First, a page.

Back pain, particularly chronic lower back pain, is one of the most common ailments reported by individuals in the United States. Unlike acute back pain, which is often caused by direct trauma or injury, chronic back pain is typically the result of an underlying condition affecting the musculoskeletal system. This article will take a closer look at the ways a discography can help diagnose the cause of your back pain.
Uses and Indications
A discography is a diagnostic procedure designed to identify whether an individual’s back pain is the result of a disorder affecting their intervertebral discs—the soft, fluid-filled discs that separate the vertebral bones of the spine. While MRI’s or magnetic resonance imaging scans are often used to determine the presence of disc abnormalities, these types of tests cannot be used to determine whether or not the disc itself is causing pain. Discography, on the other hand, can determine if your back pain is the direct result of a torn, bulging, or herniated spinal disc.
How It Works
After creating a digital image of your spinal discs using radiography imaging technology, your back specialist will clean the injection site using a topical anesthetic. While you are lying on your side, your back specialist will inject a small amount of fluid into the spinal discs and observe the fluid levels within the disc using a fluoroscope. Your doctor will then measure the pressure recorded in the disc at the time of the injection and determine how much fluid the disc can hold and whether the injection reproduces your pain.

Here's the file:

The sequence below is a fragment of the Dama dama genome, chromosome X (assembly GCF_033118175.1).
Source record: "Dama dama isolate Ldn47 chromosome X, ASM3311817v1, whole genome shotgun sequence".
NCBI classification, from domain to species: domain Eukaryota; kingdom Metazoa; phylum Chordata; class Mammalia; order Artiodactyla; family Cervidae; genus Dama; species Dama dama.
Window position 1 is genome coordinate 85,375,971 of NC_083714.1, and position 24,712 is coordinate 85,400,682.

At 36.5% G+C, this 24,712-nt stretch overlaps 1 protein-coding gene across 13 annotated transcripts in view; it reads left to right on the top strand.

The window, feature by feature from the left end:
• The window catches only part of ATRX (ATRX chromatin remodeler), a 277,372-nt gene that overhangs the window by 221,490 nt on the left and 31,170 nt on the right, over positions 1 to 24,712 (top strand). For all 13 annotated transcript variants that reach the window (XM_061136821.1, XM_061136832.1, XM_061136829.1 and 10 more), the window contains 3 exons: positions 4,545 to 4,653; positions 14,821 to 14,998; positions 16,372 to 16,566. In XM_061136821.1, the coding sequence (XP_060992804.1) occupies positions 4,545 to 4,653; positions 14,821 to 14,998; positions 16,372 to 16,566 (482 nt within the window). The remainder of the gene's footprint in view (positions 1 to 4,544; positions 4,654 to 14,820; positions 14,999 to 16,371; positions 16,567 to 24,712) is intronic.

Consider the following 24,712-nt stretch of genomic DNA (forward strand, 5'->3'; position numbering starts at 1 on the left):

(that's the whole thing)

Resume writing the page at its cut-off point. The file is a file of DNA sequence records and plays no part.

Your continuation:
In addition to diagnosing the source of your back pain, discography procedures may also be used to treat the pain through carefully guided needle position, proper solutions, and the deposition of the solutions at precise locations.
The best way to determine whether undergoing a discography is right for you is to consult an experienced spine specialist. Contact the providers with SpineOne in Denver at (888) 721-0459 for more information about our services.